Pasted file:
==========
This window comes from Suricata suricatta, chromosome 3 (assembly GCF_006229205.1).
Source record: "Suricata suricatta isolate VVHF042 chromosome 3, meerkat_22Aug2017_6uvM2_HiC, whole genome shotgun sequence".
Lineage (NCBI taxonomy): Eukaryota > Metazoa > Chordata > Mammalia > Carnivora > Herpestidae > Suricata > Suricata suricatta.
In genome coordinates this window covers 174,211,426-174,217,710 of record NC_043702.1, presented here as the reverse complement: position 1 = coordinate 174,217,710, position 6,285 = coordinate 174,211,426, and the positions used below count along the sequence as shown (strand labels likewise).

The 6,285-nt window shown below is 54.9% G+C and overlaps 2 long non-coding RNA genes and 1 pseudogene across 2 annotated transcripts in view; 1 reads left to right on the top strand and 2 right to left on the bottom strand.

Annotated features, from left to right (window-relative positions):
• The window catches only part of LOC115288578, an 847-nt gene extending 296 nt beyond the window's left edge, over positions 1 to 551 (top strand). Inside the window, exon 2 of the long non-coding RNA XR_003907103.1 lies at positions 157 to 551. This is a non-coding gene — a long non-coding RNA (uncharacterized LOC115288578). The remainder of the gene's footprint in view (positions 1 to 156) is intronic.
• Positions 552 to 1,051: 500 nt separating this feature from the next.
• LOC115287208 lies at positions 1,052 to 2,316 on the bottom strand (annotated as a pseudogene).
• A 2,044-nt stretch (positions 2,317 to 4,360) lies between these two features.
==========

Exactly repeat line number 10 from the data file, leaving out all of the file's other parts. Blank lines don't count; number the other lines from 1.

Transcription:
• A 2,044-nt stretch (positions 2,317 to 4,360) lies between these two features.